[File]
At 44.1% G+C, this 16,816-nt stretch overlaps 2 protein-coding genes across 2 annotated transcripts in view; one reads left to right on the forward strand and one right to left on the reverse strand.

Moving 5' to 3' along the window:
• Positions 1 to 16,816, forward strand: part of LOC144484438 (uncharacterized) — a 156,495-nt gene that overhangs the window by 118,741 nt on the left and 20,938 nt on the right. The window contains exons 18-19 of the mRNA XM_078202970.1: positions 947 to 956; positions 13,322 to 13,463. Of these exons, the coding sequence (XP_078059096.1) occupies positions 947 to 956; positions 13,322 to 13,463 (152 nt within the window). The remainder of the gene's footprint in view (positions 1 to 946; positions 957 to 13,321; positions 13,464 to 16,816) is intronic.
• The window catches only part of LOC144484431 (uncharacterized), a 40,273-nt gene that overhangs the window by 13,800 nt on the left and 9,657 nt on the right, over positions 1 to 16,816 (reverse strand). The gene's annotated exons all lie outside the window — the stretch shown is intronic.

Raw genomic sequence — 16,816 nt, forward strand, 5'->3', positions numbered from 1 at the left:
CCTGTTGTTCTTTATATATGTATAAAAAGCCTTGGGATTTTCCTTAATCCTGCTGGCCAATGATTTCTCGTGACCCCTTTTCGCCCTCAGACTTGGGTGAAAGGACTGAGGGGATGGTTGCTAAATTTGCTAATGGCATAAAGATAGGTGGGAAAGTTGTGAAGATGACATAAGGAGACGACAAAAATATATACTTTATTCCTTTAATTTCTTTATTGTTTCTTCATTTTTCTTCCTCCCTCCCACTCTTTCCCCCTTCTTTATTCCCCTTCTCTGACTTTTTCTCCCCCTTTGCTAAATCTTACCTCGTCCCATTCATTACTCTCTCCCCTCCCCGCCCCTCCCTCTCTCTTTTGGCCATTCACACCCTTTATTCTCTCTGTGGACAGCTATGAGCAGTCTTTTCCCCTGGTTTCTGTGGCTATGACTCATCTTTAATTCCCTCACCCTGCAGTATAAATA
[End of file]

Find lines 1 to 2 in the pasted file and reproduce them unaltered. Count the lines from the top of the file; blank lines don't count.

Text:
At 44.1% G+C, this 16,816-nt stretch overlaps 2 protein-coding genes across 2 annotated transcripts in view; one reads left to right on the forward strand and one right to left on the reverse strand.

Moving 5' to 3' along the window: